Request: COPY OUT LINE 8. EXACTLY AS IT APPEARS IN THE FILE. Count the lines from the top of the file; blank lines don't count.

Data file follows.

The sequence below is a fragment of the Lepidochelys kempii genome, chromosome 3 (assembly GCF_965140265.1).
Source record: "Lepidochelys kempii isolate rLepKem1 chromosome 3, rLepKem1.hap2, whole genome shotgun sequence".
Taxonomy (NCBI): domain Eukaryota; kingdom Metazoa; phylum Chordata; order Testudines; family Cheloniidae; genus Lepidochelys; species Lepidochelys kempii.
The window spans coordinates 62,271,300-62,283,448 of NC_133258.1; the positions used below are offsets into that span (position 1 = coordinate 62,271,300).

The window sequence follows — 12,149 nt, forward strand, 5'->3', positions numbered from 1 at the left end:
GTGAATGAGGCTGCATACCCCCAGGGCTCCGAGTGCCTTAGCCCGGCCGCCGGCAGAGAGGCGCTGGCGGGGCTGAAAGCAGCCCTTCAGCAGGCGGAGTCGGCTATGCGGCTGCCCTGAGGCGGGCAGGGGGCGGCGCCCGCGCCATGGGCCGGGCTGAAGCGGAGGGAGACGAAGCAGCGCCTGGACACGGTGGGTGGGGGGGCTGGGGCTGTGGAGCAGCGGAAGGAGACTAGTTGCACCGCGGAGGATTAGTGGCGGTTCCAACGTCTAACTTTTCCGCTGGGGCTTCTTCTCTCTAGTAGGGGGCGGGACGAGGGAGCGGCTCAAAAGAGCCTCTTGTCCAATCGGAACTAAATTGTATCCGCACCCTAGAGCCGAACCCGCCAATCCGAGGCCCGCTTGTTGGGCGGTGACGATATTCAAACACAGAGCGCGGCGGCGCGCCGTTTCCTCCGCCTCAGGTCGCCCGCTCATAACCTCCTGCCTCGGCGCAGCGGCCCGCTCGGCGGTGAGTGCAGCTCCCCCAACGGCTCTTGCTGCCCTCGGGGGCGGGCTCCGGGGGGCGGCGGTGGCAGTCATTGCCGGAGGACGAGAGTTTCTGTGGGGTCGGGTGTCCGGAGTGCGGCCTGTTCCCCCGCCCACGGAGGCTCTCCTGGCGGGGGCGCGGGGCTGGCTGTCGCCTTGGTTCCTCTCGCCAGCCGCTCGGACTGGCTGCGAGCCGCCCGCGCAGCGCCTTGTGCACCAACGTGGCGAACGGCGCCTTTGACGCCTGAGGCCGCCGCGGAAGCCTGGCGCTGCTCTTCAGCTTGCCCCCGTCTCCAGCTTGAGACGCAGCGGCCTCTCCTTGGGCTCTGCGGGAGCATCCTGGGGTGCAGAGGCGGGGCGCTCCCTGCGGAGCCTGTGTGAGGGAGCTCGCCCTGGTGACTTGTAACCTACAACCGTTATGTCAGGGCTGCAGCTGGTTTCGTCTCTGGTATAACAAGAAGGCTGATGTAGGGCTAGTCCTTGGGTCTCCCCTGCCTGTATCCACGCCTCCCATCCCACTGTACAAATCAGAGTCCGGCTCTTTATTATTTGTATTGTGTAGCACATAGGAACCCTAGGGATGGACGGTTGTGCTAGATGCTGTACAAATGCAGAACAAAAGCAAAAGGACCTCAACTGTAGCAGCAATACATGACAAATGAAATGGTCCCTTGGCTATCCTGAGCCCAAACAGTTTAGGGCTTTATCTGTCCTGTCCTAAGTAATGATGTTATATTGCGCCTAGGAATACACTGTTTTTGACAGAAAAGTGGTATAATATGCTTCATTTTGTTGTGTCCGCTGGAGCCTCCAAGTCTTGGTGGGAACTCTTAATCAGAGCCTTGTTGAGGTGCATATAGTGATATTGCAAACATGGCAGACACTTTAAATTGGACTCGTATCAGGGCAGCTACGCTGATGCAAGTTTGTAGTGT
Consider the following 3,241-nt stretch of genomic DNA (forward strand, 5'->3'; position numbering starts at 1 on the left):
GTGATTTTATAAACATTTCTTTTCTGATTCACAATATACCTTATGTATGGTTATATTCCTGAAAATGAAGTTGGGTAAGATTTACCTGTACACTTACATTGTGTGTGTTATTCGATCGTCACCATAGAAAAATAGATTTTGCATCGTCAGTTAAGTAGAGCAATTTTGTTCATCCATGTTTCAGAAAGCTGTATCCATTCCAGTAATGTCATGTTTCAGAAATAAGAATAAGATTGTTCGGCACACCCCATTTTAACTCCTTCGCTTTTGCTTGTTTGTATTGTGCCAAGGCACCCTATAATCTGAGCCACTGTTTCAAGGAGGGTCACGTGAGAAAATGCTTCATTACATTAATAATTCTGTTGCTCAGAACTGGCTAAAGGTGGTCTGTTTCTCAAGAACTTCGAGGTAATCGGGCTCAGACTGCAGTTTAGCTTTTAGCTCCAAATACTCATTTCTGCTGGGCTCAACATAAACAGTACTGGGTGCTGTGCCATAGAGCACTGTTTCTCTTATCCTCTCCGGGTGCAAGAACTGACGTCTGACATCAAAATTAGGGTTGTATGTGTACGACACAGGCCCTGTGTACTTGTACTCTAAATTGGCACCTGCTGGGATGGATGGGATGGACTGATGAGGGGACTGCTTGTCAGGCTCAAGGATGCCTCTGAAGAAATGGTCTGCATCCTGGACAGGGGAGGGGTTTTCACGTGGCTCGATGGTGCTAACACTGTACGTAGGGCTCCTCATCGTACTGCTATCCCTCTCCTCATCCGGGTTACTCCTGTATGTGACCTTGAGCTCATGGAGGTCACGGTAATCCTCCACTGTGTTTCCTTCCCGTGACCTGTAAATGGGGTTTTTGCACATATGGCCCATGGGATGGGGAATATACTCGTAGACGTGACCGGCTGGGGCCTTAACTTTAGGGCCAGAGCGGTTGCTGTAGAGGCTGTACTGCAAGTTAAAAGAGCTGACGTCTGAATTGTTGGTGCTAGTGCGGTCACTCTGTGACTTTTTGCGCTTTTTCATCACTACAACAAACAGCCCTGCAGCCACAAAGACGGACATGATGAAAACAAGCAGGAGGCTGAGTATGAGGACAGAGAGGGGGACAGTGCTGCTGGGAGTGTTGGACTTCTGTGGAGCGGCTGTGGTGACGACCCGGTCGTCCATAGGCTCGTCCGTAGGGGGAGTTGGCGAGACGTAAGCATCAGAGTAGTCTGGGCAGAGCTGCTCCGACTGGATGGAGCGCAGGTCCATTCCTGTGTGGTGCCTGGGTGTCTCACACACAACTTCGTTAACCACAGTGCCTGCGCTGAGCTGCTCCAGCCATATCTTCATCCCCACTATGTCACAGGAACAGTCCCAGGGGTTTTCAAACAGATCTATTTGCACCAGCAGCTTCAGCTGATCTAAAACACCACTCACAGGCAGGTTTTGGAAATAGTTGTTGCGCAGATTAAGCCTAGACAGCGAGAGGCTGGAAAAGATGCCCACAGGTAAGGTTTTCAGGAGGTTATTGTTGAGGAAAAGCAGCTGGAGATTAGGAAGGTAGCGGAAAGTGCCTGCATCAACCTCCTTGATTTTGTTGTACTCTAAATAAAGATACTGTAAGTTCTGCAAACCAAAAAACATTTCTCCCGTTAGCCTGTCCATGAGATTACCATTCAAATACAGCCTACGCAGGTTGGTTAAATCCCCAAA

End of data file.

GTGATTTTATAAACATTTCTTTTCTGATTCACAATATACCTTATGTATGGTTATATTCCTGAAAATGAAGTTGGGTAAGATTTACCTGTACACTTACATTGTGTGTGTTATTCGATCGTCACCATAGAAAAATAGATTTTGCATCGTCAGTTAAGTAGAGCAATTTTGTTCATCCATGTTTCAGAAAGCTGTATCCATTCCAGTAATGTCATGTTTCAGAAATAAGAATAAGATTGTTCGGCACACCCCATTTTAACTCCTTCGCTTTTGCTTGTTTGTATTGTGCCAAGGCACCCTATAATCTGAGCCACTGTTTCAAGGAGGGTCACGTGAGAAAATGCTTCATTACATTAATAATTCTGTTGCTCAGAACTGGCTAAAGGTGGTCTGTTTCTCAAGAACTTCGAGGTAATCGGGCTCAGACTGCAGTTTAGCTTTTAGCTCCAAATACTCATTTCTGCTGGGCTCAACATAAACAGTACTGGGTGCTGTGCCATAGAGCACTGTTTCTCTTATCCTCTCCGGGTGCAAGAACTGACGTCTGACATCAAAATTAGGGTTGTATGTGTACGACACAGGCCCTGTGTACTTGTACTCTAAATTGGCACCTGCTGGGATGGATGGGATGGACTGATGAGGGGACTGCTTGTCAGGCTCAAGGATGCCTCTGAAGAAATGGTCTGCATCCTGGACAGGGGAGGGGTTTTCACGTGGCTCGATGGTGCTAACACTGTACGTAGGGCTCCTCATCGTACTGCTATCCCTCTCCTCATCCGGGTTACTCCTGTATGTGACCTTGAGCTCATGGAGGTCACGGTAATCCTCCACTGTGTTTCCTTCCCGTGACCTGTAAATGGGGTTTTTGCACATATGGCCCATGGGATGGGGAATATACTCGTAGACGTGACCGGCTGGGGCCTTAACTTTAGGGCCAGAGCGGTTGCTGTAGAGGCTGTACTGCAAGTTAAAAGAGCTGACGTCTGAATTGTTGGTGCTAGTGCGGTCACTCTGTGACTTTTTGCGCTTTTTCATCACTACAACAAACAGCCCTGCAGCCACAAAGACGGACATGATGAAAACAAGCAGGAGGCTGAGTATGAGGACAGAGAGGGGGACAGTGCTGCTGGGAGTGTTGGACTTCTGTGGAGCGGCTGTGGTGACGACCCGGTCGTCCATAGGCTCGTCCGTAGGGGGAGTTGGCGAGACGTAAGCATCAGAGTAGTCTGGGCAGAGCTGCTCCGACTGGATGGAGCGCAGGTCCATTCCTGTGTGGTGCCTGGGTGTCTCACACACAACTTCGTTAACCACAGTGCCTGCGCTGAGCTGCTCCAGCCATATCTTCATCCCCACTATGTCACAGGAACAGTCCCAGGGGTTTTCAAACAGATCTATTTGCACCAGCAGCTTCAGCTGATCTAAAACACCACTCACAGGCAGGTTTTGGAAATAGTTGTTGCGCAGATTAAGCCTAGACAGCGAGAGGCTGGAAAAGATGCCCACAGGTAAGGTTTTCAGGAGGTTATTGTTGAGGAAAAGCAGCTGGAGATTAGGAAGGTAGCGGAAAGTGCCTGCATCAACCTCCTTGATTTTGTTGTACTCTAAATAAAGATACTGTAAGTTCTGCAAACCAAAAAACATTTCTCCCGTTAGCCTGTCCATGAGATTACCATTCAAATACAGCCTACGCAGGTTGGTTAAATCCCCAAA